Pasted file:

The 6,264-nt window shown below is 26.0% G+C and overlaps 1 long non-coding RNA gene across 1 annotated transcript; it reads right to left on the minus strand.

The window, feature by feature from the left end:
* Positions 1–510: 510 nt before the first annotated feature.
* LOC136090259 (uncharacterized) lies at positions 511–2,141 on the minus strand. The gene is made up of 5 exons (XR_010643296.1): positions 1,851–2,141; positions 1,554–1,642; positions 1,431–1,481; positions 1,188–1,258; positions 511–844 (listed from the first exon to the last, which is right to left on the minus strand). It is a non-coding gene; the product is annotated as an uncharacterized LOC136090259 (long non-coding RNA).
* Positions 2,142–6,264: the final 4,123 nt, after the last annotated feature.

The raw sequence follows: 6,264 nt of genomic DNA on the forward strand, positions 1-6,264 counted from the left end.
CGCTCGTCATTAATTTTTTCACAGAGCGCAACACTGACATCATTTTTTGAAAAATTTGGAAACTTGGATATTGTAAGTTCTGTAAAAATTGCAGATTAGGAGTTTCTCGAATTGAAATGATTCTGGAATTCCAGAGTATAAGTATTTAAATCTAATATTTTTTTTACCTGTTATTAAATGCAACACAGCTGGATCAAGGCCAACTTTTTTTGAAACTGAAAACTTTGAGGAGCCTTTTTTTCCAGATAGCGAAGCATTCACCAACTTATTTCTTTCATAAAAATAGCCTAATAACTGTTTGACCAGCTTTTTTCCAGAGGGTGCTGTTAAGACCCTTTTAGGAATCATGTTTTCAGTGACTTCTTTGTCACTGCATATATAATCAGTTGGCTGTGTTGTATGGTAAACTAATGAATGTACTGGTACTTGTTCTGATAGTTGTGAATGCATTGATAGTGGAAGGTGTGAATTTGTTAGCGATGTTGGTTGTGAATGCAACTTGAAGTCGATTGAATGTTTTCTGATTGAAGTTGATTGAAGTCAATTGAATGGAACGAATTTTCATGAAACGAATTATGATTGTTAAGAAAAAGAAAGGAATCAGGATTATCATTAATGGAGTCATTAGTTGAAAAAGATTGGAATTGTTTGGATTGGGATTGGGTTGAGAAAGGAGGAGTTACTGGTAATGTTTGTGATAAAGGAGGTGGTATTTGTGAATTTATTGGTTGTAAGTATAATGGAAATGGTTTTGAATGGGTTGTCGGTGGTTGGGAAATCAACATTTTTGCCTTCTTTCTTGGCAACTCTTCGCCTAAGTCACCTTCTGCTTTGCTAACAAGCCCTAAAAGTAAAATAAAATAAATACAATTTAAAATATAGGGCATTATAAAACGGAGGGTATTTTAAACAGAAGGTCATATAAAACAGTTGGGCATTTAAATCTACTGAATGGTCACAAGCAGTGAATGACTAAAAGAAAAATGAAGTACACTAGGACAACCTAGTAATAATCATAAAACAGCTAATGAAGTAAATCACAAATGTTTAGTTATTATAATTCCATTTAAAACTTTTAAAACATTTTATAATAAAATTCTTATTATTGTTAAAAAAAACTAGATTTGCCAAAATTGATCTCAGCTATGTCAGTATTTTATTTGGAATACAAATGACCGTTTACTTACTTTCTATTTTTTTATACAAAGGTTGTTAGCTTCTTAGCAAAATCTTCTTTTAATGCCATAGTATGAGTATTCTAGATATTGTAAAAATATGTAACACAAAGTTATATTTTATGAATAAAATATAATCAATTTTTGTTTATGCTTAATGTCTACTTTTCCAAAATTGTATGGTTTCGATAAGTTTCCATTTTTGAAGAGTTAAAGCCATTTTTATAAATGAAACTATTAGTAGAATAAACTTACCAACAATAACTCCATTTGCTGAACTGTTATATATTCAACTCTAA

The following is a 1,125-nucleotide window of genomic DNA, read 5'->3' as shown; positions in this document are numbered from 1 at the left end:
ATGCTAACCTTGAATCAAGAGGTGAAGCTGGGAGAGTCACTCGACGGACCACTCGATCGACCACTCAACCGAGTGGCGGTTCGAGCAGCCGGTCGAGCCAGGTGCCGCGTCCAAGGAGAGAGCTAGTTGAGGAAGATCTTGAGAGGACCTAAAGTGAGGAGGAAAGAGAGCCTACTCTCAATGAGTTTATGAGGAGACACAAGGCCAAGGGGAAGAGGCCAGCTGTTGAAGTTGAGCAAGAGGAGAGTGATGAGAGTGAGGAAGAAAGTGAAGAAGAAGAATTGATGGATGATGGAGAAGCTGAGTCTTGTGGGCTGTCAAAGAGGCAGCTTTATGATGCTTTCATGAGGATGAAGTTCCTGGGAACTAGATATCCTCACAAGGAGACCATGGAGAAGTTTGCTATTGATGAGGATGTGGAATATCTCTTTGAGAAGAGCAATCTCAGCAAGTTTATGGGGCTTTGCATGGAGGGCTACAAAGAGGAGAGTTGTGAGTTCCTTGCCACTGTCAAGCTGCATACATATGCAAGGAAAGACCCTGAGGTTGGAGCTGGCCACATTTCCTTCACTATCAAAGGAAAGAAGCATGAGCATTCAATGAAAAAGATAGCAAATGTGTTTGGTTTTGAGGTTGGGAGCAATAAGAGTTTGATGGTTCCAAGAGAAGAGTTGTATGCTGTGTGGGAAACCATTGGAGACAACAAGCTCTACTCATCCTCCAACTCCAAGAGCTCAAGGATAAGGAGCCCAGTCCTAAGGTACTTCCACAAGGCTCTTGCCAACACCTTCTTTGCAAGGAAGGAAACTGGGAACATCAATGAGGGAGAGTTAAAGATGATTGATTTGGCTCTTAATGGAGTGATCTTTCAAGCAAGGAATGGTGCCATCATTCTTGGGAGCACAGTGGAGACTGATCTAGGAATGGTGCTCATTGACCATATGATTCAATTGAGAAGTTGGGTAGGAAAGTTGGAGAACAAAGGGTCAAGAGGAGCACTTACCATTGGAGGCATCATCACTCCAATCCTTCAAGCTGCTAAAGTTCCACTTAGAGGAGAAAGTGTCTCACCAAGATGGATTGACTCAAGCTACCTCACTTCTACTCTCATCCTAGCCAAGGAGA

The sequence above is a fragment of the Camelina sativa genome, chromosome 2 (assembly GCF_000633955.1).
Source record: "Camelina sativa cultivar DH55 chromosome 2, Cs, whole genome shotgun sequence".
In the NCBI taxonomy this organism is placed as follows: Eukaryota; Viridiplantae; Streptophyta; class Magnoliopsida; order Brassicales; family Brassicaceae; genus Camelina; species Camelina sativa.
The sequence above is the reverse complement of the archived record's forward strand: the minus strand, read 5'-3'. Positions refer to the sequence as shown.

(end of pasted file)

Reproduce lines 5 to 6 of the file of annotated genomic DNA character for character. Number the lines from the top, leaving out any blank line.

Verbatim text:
* Positions 2,142–6,264: the final 4,123 nt, after the last annotated feature.

The raw sequence follows: 6,264 nt of genomic DNA on the forward strand, positions 1-6,264 counted from the left end.